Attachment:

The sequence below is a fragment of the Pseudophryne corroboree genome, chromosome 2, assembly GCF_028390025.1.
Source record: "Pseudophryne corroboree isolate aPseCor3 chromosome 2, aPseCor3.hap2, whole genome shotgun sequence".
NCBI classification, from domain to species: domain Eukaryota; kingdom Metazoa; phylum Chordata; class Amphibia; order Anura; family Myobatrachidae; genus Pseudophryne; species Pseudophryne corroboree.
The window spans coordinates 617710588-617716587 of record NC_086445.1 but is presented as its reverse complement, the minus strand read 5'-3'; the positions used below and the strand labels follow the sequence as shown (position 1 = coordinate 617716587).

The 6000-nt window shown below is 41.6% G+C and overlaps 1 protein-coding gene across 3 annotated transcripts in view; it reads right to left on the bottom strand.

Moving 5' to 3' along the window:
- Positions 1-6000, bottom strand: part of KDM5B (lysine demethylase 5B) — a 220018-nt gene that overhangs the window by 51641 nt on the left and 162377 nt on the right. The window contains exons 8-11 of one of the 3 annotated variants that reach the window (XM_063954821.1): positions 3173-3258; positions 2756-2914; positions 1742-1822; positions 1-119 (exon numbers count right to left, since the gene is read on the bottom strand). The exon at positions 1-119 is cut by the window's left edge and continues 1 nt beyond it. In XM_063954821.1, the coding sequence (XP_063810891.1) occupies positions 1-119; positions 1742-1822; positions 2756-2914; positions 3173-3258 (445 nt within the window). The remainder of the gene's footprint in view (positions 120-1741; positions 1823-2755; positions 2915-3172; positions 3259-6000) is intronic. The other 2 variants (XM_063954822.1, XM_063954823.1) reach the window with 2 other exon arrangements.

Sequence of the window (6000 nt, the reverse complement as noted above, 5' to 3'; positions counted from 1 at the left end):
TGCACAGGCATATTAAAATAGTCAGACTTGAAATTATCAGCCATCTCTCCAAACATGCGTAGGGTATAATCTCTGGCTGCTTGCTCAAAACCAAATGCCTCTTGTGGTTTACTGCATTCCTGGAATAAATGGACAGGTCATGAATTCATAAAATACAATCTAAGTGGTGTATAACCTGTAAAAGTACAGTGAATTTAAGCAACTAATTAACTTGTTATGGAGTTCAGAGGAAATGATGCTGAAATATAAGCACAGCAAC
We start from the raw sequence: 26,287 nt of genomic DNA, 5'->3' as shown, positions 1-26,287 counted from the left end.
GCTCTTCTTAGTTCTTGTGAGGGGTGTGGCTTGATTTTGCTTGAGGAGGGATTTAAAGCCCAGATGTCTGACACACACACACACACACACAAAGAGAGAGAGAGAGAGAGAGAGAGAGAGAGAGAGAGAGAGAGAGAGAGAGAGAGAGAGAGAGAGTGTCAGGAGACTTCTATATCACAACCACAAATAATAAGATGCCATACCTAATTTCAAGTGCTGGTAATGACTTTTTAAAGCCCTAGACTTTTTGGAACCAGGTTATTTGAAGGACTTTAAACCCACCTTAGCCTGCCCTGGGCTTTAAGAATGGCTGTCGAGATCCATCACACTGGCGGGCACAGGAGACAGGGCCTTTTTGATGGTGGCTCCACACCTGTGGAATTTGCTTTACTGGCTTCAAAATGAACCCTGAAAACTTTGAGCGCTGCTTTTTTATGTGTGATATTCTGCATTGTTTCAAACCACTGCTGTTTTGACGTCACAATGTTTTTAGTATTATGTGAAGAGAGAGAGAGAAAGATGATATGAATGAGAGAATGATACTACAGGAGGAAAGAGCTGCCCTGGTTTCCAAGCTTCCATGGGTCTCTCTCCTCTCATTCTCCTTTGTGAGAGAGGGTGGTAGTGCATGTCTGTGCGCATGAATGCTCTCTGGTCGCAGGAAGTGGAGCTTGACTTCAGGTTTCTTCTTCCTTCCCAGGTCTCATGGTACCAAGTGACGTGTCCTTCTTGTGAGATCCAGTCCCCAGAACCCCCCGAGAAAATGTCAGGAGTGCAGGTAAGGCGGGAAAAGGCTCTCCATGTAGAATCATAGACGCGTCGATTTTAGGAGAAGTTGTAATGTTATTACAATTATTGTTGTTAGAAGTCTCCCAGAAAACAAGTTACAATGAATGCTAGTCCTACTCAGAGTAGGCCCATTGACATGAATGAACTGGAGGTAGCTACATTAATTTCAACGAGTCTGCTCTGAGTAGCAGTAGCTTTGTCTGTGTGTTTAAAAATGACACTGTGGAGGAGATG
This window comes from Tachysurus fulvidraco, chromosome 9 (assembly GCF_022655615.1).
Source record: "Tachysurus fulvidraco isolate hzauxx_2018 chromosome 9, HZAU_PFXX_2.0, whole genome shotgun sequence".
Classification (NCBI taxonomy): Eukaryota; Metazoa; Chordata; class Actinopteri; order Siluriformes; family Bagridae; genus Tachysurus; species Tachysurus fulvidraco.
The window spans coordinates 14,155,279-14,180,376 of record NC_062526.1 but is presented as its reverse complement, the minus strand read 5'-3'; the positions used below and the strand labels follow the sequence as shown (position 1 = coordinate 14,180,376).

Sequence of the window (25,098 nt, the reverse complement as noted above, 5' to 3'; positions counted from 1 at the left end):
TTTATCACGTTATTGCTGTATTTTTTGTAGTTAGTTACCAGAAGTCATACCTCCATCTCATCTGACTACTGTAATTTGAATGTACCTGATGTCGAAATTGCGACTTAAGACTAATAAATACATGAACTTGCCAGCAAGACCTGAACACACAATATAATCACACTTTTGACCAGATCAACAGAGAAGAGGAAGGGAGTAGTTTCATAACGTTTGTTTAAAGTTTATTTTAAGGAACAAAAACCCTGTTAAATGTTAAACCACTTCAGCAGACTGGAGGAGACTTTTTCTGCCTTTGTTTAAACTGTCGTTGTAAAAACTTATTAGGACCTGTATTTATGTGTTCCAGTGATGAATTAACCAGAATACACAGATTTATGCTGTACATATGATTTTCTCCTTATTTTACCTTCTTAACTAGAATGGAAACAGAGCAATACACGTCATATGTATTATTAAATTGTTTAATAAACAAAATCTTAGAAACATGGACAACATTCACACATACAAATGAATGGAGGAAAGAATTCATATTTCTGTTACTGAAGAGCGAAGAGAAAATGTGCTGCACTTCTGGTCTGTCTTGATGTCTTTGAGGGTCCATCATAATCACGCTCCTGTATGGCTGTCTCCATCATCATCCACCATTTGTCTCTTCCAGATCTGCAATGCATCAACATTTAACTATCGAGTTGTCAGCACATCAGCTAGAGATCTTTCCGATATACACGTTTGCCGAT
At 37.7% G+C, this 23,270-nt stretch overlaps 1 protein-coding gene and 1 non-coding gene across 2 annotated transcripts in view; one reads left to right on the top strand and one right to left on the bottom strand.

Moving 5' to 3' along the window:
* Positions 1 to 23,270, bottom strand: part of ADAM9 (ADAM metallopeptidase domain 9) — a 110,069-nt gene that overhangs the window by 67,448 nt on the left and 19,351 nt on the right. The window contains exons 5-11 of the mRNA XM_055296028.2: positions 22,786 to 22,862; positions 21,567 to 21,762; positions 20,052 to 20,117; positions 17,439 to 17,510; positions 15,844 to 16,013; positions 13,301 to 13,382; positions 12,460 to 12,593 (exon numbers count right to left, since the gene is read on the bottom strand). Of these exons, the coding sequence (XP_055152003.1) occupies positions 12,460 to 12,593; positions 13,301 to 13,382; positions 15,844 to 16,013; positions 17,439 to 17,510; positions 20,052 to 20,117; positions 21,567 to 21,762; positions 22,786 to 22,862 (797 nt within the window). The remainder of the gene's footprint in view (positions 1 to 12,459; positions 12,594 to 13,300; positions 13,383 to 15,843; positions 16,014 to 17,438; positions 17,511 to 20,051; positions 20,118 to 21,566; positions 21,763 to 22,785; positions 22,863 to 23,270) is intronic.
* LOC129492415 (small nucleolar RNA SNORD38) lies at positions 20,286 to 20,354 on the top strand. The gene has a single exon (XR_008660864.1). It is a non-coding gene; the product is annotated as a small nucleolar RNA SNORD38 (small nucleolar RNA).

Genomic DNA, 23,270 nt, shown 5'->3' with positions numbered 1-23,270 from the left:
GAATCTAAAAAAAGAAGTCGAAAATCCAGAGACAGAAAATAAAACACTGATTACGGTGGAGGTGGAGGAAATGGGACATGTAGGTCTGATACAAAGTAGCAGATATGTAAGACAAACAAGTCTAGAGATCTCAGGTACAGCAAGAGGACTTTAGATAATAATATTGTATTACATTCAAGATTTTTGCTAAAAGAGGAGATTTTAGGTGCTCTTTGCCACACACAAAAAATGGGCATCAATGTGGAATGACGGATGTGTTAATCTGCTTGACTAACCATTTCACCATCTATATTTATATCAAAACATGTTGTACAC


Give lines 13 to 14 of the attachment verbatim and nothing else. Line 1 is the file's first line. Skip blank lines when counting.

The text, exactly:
Source record: "Tachysurus fulvidraco isolate hzauxx_2018 chromosome 9, HZAU_PFXX_2.0, whole genome shotgun sequence".
Classification (NCBI taxonomy): Eukaryota; Metazoa; Chordata; class Actinopteri; order Siluriformes; family Bagridae; genus Tachysurus; species Tachysurus fulvidraco.